To watch digital programming on older analog sets, consumers need converter boxes. The government is offering coupons to help pay for them.

But when the digital deadline comes, “inevitably you’re going to have lots of people with problems,” Scott said. Recent surveys indicate many consumers remain confused about how it will work.

Key lawmakers told the FCC’s Martin this month that his agency should make smoothing the digital transition the No. 1 priority in the weeks before the inauguration. Martin promptly canceled a meeting on other issues.

The digital changeover has “sucked the oxygen” out of every other telecom topic before the FCC and will dwarf everything else in the first few months of 2009, Lipman said.

Net neutrality

One issue facing a priority shift is net neutrality, or the idea of an open Internet where network providers don’t interfere with Web content and treat all traffic the same.

In August, a precedent-setting FCC decision found that cable giant Comcast Corp. violated federal policies when it blocked customers from sharing online videos and other large files.

Obama has made net neutrality a top communications priority and some lawmakers would like it to be part of a national broadband strategy.

However, the urgency behind government action has faded in recent months as the online content and network sides have come closer together, Lipman said.

He said the issue could flare up if Comcast wins a legal challenge to the FCC ruling, but that decision is a year or two away.


The Obama FCC also is expected to apply more scrutiny to mergers while resisting telecom deregulation and weaker media ownership rules.

The new commission may swing back toward President Bill Clinton’s FCC, which exerted tighter control over industry, said Jeff Kagan, an independent analyst in Atlanta. He said companies complained then that regulations could not keep pace with changing technology.

“When the Bush administration took over, the pendulum swung all the way to other side,” resulting in enormous consolidation, Kagan said. He said the challenge for the Obama administration is finding a middle ground.


One industry looking forward to change at the FCC is cable, which has battled with Martin over a variety of issues including ownership limits and his push for “a la carte” programming, where cable subscribers buy only the individual channels they want.

Some in the industry worry about new net neutrality restrictions, but many FCC watchers expect pressure on cable to ease and the a la carte issue to fade as broadband becomes the top priority.

Lipman said cable companies typically do better with Republicans in power, but without Martin “paradoxically cable will probably end up doing better in the Obama administration.”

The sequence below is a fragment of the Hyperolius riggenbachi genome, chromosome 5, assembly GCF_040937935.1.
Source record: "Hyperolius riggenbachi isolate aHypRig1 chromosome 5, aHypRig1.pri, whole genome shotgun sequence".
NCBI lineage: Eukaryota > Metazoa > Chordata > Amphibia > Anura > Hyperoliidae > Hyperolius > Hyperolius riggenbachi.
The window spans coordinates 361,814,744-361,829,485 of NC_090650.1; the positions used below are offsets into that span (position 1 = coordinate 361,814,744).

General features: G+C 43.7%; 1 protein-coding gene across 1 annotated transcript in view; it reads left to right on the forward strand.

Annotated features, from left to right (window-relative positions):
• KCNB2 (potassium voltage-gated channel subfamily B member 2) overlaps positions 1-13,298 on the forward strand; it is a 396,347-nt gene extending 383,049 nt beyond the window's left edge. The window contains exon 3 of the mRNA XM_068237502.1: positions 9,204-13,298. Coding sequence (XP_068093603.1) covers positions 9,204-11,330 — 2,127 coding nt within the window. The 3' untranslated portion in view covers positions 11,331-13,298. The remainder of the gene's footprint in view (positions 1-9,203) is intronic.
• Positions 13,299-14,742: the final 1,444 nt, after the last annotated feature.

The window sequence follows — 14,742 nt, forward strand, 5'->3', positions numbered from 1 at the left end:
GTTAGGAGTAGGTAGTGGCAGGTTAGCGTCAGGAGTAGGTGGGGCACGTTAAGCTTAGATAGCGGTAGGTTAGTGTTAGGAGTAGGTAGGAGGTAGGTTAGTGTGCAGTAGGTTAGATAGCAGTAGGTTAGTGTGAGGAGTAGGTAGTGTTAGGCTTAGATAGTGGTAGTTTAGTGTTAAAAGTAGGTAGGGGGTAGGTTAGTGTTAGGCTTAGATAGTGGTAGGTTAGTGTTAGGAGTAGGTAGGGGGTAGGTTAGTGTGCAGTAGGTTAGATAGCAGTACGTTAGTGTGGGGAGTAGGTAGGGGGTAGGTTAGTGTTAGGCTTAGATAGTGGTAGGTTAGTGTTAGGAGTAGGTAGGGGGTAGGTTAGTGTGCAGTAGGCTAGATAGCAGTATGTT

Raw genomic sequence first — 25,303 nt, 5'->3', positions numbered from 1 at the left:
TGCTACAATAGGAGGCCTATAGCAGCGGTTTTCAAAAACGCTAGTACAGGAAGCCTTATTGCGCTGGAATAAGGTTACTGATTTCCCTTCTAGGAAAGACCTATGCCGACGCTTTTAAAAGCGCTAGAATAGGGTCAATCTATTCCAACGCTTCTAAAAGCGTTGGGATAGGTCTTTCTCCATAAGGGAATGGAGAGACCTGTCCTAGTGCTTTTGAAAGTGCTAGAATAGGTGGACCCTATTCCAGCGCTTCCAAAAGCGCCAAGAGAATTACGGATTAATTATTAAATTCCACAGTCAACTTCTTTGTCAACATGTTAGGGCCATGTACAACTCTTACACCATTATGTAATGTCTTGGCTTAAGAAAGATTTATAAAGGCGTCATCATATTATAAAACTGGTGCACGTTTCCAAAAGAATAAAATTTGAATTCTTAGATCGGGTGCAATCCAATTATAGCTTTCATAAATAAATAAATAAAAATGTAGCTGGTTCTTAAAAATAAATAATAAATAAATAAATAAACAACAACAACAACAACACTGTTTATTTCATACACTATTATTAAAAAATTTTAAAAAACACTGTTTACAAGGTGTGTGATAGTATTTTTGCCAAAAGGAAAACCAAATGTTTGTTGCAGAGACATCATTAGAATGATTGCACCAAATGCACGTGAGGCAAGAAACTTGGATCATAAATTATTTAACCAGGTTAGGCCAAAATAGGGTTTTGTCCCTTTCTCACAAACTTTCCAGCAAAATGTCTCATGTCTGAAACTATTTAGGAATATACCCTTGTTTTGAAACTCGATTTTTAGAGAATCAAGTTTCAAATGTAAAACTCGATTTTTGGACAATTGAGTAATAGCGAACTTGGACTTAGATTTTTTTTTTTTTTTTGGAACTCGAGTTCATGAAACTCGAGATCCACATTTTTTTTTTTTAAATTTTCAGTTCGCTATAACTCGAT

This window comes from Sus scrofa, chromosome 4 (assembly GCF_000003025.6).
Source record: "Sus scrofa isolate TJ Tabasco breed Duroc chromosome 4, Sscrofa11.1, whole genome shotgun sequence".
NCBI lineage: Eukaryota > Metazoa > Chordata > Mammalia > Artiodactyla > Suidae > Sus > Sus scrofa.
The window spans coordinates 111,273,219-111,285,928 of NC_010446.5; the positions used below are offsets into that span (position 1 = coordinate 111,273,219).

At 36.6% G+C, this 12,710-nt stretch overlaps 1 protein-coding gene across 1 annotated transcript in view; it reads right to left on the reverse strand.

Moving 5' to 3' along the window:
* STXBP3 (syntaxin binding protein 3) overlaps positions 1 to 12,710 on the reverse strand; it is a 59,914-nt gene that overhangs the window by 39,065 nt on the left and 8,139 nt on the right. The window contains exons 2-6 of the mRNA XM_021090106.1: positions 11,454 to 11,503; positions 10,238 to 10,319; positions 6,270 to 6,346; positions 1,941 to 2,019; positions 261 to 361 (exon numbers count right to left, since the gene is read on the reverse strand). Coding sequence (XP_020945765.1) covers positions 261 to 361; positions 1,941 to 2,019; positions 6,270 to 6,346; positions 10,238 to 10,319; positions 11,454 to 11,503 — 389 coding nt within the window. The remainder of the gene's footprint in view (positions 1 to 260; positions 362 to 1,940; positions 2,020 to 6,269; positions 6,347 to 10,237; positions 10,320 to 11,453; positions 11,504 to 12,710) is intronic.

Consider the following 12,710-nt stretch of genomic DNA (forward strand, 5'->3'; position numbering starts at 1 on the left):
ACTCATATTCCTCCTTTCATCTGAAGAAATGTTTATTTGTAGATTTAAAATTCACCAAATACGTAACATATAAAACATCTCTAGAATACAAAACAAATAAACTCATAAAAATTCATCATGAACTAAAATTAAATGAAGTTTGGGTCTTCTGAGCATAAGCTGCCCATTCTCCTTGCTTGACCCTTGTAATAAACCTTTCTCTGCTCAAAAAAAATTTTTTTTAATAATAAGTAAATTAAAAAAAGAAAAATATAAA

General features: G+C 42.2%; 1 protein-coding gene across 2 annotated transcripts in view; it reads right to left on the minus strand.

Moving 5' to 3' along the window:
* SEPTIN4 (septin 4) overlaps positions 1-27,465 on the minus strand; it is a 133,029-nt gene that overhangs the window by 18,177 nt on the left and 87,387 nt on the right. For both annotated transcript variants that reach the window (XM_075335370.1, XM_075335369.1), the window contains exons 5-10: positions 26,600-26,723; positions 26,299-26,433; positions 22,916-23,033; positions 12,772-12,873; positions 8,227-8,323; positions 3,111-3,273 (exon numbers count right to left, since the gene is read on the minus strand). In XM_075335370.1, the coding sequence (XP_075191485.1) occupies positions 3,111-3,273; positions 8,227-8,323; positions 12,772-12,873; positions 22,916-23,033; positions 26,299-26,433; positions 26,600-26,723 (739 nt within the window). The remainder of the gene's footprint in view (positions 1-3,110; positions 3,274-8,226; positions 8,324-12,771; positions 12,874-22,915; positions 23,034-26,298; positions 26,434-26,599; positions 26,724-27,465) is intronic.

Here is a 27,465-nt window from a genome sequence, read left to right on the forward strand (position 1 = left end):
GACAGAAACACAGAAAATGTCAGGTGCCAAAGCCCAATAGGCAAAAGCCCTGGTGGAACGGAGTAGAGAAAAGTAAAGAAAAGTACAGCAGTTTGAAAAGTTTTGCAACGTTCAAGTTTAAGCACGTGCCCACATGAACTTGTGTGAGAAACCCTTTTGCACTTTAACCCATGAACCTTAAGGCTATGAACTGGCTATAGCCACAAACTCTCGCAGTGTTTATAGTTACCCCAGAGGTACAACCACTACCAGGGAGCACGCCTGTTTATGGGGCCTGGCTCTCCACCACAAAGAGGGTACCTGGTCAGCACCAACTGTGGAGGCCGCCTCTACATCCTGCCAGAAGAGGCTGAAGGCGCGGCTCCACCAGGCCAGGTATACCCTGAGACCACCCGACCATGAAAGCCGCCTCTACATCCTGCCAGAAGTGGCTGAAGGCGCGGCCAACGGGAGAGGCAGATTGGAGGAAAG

General Barry McCaffrey Exposed For The Ultimate Spineless Shill That He Is


November 30, 2008

One Man’s Military-Industrial-Media Complex

In the spring of 2007 a tiny military contractor with a slender track record went shopping for a precious Beltway commodity.

The company, Defense Solutions, sought the services of a retired general with national stature, someone who could open doors at the highest levels of government and help it win a huge prize: the right to supply Iraq with thousands of armored vehicles.

Access like this does not come cheap, but it was an opportunity potentially worth billions in sales, and Defense Solutions soon found its man. The company signed Barry R. McCaffrey, a retired four-star Army general and military analyst for NBC News, to a consulting contract starting June 15, 2007.

Four days later the general swung into action. He sent a personal note and 15-page briefing packet to David H. Petraeus, the commanding general in Iraq, strongly recommending Defense Solutions and its offer to supply Iraq with 5,000 armored vehicles from Eastern Europe. “No other proposal is quicker, less costly, or more certain to succeed,” he said.

Thus, within days of hiring General McCaffrey, the Defense Solutions sales pitch was in the hands of the American commander with the greatest influence over Iraq’s expanding military.

“That’s what I pay him for,” Timothy D. Ringgold, chief executive of Defense Solutions, said in an interview.

[Read more…]

President-Elect Barack Obama’s Press Conference | Dec 1 2008

Part Two

Good Ol’ Charlie Gibson Gets In One Final Bootlicking Of President George “W/Torture” Bush


Charles Gibson aboard for Bush interview


ABC anchor will boat to Camp David with first family

By Paul J. Gough

Nov 25, 2008, 06:18 PM ET

NEW YORK — During the same week Barbara Walters interviews the president-elect in Chicago, ABC’s “World News” anchor Charles Gibson will interview President George W. Bush and first lady Laura Bush during the holiday weekend.

Gibson will ride with the first family on Marine One from the White House to Camp David, then interview Mr. and Mrs. Bush there. Gibson will ask about the past eight years, the couple’s future plans and if they have any advice for Bush’s successor, Sen. Barack Obama, and his family.

The interview will air on Monday’s “World News With Charles Gibson” plus that show’s webcast, “Good Morning America” and elsewhere.